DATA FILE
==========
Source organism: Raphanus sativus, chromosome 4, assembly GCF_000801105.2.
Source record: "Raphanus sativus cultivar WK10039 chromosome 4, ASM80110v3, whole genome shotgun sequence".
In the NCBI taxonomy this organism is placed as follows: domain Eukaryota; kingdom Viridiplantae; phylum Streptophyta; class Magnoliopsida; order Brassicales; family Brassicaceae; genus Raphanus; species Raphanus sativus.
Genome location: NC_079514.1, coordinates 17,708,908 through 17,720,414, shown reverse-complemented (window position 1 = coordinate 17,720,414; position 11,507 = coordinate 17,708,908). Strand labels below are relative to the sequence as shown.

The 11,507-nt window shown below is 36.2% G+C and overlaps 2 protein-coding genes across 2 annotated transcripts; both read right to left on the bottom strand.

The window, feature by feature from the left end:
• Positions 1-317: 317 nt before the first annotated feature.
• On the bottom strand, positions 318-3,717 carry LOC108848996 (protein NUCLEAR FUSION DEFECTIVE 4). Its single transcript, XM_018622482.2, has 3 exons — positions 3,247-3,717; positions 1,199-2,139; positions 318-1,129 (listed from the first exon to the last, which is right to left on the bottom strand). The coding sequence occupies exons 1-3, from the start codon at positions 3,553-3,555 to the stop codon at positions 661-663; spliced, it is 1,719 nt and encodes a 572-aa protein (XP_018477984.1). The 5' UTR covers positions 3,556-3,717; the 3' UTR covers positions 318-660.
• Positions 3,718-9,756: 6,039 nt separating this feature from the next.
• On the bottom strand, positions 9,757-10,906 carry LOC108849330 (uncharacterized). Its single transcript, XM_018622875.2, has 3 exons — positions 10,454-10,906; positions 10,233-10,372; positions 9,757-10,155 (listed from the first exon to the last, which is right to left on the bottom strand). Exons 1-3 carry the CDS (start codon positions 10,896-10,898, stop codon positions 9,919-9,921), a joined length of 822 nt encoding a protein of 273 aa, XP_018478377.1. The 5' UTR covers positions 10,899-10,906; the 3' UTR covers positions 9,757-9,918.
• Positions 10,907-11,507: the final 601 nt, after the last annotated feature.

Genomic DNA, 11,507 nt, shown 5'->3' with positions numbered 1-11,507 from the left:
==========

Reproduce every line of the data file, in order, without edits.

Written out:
Source organism: Raphanus sativus, chromosome 4, assembly GCF_000801105.2.
Source record: "Raphanus sativus cultivar WK10039 chromosome 4, ASM80110v3, whole genome shotgun sequence".
In the NCBI taxonomy this organism is placed as follows: domain Eukaryota; kingdom Viridiplantae; phylum Streptophyta; class Magnoliopsida; order Brassicales; family Brassicaceae; genus Raphanus; species Raphanus sativus.
Genome location: NC_079514.1, coordinates 17,708,908 through 17,720,414, shown reverse-complemented (window position 1 = coordinate 17,720,414; position 11,507 = coordinate 17,708,908). Strand labels below are relative to the sequence as shown.

The 11,507-nt window shown below is 36.2% G+C and overlaps 2 protein-coding genes across 2 annotated transcripts; both read right to left on the bottom strand.

The window, feature by feature from the left end:
• Positions 1-317: 317 nt before the first annotated feature.
• On the bottom strand, positions 318-3,717 carry LOC108848996 (protein NUCLEAR FUSION DEFECTIVE 4). Its single transcript, XM_018622482.2, has 3 exons — positions 3,247-3,717; positions 1,199-2,139; positions 318-1,129 (listed from the first exon to the last, which is right to left on the bottom strand). The coding sequence occupies exons 1-3, from the start codon at positions 3,553-3,555 to the stop codon at positions 661-663; spliced, it is 1,719 nt and encodes a 572-aa protein (XP_018477984.1). The 5' UTR covers positions 3,556-3,717; the 3' UTR covers positions 318-660.
• Positions 3,718-9,756: 6,039 nt separating this feature from the next.
• On the bottom strand, positions 9,757-10,906 carry LOC108849330 (uncharacterized). Its single transcript, XM_018622875.2, has 3 exons — positions 10,454-10,906; positions 10,233-10,372; positions 9,757-10,155 (listed from the first exon to the last, which is right to left on the bottom strand). Exons 1-3 carry the CDS (start codon positions 10,896-10,898, stop codon positions 9,919-9,921), a joined length of 822 nt encoding a protein of 273 aa, XP_018478377.1. The 5' UTR covers positions 10,899-10,906; the 3' UTR covers positions 9,757-9,918.
• Positions 10,907-11,507: the final 601 nt, after the last annotated feature.

Genomic DNA, 11,507 nt, shown 5'->3' with positions numbered 1-11,507 from the left: